16/32. Mesenchymal chondrosarcoma of the vagus nerve.

    Mesenchymal chondrosarcoma is a rare, aggressive, malignant neoplasm, which arises from extraskeletal sites in 30-40 per cent of cases. It is extremely rare in children. We present a novel case of childhood mesenchymal chondsarcoma arising from the vagus nerve in the neck, resulting in paralysis of the right vocal fold. The clinicopathologic features and management of this case are described along with a brief discussion on the aetiology of vocal fold paralysis in this age group. Current literature on extraskeletal presentation of mesenchymal chondrosarcoma is reviewed. ( info)

17/32. Horner's syndrome following excision of a vagal paraganglionoma.

    We report a case of excision of a vagal paraganglionoma resulting in Horner's syndrome. The case was initially misdiagnosed as a carotid body tumour and demonstrates the need for adequate preoperative imaging and patient counselling for likely complications of surgery. ( info)

18/32. Long-lasting improvement of arterial hypertension after surgical treatment of a foramen magnum meningioma: case report.

    BACKGROUND: Neurogenic arterial hypertension has been proposed to be caused by neurovascular compression in many cases. However, there is little reference to tumors causing hypertension by local compression of the vagal nerve or the ventrolateral medulla oblongata. The following case illustrates the effects of surgery for a meningioma of the foramen magnum on arterial hypertension. CASE DESCRIPTION: A 54-year-old woman suffered from arterial hypertension for at least 7 months, for which she required a combined medical treatment regime. She suffered for 6 months from dizziness and tinnitus, more in the left ear than in the right. neurologic examination revealed a horizontal fixation nystagmus and a mild left-sided hearing loss.magnetic resonance imaging and computed tomographic angiography showed a contrast-enhancing tumor on the left side of the foramen magnum compressing the medulla oblongata close to the vertebral artery and vascularized by branches of the left pica. Complete surgical extirpation was performed using a medial craniocervical approach. The tinnitus and dizziness were gone and hearing improved. Postoperatively, the arterial hypertension showed a long-lasting improvement (observation period 8 months) with only minimal medical treatment. CONCLUSION: Based on our case, we conclude that tumors in close proximity to the ventrolateral medulla oblongata may induce neurogenic hypertension, similar to neurovascular compression. ( info)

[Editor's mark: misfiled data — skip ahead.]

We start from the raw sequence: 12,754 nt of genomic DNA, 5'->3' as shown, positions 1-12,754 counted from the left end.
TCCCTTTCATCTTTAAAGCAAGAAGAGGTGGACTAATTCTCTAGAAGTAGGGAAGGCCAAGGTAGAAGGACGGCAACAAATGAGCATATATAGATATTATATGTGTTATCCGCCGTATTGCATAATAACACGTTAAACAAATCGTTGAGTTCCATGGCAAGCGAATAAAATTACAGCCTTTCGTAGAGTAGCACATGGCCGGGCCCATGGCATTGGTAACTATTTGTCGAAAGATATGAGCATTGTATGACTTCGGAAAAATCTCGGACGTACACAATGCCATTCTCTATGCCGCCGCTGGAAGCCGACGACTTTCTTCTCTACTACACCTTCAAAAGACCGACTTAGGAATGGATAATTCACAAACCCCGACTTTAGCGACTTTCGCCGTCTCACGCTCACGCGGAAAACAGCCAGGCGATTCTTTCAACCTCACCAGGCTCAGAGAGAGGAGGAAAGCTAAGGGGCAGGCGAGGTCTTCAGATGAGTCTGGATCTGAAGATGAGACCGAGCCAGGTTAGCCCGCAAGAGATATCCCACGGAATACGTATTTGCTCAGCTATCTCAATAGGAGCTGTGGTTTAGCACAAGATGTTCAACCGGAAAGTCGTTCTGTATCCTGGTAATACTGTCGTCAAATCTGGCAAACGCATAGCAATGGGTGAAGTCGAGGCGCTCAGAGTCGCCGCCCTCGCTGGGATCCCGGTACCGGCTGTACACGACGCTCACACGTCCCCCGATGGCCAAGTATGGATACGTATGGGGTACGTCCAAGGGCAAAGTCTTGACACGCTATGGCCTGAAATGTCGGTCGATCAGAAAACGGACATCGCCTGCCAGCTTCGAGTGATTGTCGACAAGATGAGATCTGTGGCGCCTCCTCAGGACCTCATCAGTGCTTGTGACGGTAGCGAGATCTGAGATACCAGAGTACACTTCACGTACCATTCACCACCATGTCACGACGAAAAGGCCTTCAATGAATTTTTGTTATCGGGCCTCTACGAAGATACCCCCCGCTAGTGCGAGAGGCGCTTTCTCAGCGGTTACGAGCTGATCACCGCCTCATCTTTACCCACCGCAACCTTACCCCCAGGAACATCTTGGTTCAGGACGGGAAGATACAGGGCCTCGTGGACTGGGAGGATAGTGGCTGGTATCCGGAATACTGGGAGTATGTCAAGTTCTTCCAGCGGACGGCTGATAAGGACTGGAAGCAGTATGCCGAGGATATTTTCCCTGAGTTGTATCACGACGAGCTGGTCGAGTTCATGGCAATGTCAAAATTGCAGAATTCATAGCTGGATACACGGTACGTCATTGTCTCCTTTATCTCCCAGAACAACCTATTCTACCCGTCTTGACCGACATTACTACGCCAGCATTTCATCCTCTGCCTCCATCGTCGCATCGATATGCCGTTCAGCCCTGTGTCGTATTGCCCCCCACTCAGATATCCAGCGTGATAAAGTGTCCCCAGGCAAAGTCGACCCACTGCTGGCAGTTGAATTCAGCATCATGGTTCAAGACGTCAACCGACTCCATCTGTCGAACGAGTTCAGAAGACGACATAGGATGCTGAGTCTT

19/32. A case of trigeminal-vagal neuralgia relieved by peripheral self-stimulation.

    A case of simultaneous trigeminal and vagoglossopharyngeal neuralgia is described. No microvascular compression was seen at the trigeminal complex while the origin of vagoglossopharyngeal pain could have been due either to Chiari malformation or microvascular compression of the IX-X nerve complex. Decompressive surgery was ineffective. The patient could completely block his facial painful fits by strongly pinching the anterior axillary fold. This case militates against peripheral theories of facial neuralgias, including microvascular compression and ganglion ignition focus theories, and supports a central origin thereof. ( info)

20/32. Unusual cases of cervical nerves schwannomas: phrenic and vagus nerve involvement.

    Benign neurogenic tumors (neurilemmoma) arising from the cervical phrenic or vagus nerve are relatively rare. These lesions are benign, asymptomatic and incidentally found. We describe two cases considering different surgical techniques adopted. In the case of phrenic nerve schwannoma we performed a total excision of the tumor including the maternal nerve fiber to prevent tumor recurrence, also in regard to the already present hemidiaphragm palsy. On the other hand in second case, in which the vagus nerve was involved, we proposed a microsurgical approach by monitoring nerve function in order to minimize nerve damage. ( info)
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Last update: September 2014